Sept. 29 2014 06:24 PM

Binational exhibition in North Park demonstrates the difficulties of collaborating with a wall in the way

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The opening of Fence / Barda
Photo by Susan Myrland

    When the folks at the Feminist Image Group (FIG) set out to organize an exhibition themed on the United States-Mexico border, they didn't know how big a role the notorious congestion at the crossing would end up playing.

    "The cleared-up border would have helped," says FIG member and founder Anna Stump, referring to the recent opening of extra lanes at the San Ysidro Port of Entry, which has shortened wait times significantly. "The Tijuana artists could have come over here or we could have gone down."

    Instead, the Fence / Barda exhibition featuring all female artists and showing at Art Produce (3139 University Ave. in North Park) through Oct. 25, ended up being a challenging logistical undertaking for FIG and Distrito Diez, the Tijuana gallery that curated the work of the south-of-the-border artists, with help from Tijuana writer and photographer Jill Holslin.

    Art Produce is cut in half by a fence running through the center of the show. On one side, the San Diego artists collaborated on an installation that plays with the metaphor of birds migrating freely over the border. Much of the work is noticeably craftier, with a DIY aesthetic (partly because students were involved), and far more optimistic, contrasting with the work on the Tijuana side—a collection of higher-end work that often illustrates the harsh or cumbersome realities of border life.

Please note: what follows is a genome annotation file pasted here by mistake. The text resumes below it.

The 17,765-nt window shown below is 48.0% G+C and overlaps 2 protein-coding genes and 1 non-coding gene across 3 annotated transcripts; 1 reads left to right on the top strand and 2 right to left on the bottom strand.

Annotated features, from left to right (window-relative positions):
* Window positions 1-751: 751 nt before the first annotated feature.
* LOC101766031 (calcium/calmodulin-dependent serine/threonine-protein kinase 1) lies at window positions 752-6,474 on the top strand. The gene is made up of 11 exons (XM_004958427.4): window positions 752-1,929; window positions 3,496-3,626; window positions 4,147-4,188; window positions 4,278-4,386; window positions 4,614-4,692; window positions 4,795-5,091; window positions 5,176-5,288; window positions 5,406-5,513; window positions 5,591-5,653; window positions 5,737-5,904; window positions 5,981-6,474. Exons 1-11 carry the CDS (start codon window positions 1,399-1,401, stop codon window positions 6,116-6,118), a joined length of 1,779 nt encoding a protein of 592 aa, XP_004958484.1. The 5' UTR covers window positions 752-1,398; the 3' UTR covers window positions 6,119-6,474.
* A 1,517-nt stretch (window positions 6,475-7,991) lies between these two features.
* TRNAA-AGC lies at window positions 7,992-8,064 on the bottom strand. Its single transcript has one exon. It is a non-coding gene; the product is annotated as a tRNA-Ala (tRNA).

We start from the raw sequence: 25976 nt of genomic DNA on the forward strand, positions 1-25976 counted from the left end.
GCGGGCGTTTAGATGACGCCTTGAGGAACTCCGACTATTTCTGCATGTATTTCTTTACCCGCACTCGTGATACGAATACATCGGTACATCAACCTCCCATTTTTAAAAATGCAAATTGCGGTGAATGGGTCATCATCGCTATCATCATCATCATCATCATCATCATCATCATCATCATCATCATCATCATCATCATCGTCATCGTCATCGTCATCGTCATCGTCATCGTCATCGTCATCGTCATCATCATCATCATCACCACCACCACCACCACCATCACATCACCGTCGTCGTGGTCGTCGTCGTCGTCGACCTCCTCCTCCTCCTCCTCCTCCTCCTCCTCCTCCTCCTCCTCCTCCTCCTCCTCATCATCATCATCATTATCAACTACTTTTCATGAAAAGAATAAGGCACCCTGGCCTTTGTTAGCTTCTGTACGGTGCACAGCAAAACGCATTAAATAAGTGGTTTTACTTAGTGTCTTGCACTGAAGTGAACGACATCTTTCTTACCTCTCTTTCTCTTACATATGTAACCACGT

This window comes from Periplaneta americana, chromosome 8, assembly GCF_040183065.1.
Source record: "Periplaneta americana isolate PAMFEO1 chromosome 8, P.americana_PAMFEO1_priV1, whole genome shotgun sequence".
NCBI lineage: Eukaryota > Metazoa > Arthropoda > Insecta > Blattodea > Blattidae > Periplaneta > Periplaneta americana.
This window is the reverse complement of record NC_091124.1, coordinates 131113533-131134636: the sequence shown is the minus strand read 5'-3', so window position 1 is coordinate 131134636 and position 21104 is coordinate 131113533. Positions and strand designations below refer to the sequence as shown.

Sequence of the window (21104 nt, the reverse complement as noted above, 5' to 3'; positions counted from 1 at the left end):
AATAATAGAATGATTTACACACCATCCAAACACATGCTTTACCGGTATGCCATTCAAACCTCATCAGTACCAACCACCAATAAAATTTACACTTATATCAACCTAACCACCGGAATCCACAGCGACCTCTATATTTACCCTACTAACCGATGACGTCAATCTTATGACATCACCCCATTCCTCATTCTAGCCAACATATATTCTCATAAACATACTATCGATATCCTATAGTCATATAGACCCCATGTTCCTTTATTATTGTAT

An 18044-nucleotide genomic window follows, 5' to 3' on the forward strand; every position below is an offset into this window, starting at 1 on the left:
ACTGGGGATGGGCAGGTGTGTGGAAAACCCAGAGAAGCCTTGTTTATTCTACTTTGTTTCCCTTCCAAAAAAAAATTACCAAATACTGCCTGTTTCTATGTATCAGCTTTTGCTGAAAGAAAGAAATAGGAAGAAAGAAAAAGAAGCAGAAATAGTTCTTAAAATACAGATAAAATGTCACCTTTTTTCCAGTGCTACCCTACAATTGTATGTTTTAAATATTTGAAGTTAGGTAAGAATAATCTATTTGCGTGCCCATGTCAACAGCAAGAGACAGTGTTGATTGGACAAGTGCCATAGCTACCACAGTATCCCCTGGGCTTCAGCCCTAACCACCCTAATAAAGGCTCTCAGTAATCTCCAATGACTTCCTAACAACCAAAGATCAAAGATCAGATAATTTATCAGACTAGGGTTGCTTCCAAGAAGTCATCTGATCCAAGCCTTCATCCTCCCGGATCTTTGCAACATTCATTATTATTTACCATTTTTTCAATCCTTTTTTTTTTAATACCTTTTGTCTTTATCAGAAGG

Stump says the show's dramatic juxtaposition is, in part, due to the difficulty communicating and collaborating with the Tijuana artists. Long waits at the border and language and cultural barriers made it hard to work closely together. Ultimately, neither side knew what the other was doing. Stump, though, thinks the result is fascinating.

    "I was interested in the fact that our side looks more whimsical and hands-on," she says. "Even the way things are hung—the way these head sculptures are facing away from the wall—is interesting to me."

    Dozens of artists participated, including FIG members Grace Gray-Adams, Bhavna Mehta, Cindy Zimmerman, Nilly Gill and Lauren Carrera. Tijuana artists include Panca, Fio Zemjim, Marta Soto and Gabriela Escárcega, whose sculpture "Woman on Fire" is featured on CityBeat's cover this week.

    At 6 p.m. Thursday, Oct. 2, organizers of the show will lead a discussion at the gallery on the rewards and challenges of putting together binational exhibitions. Stump says even the show's name will likely be debated.

    "In Tijuana, it's often called the wall, but we called it Fence," she says.


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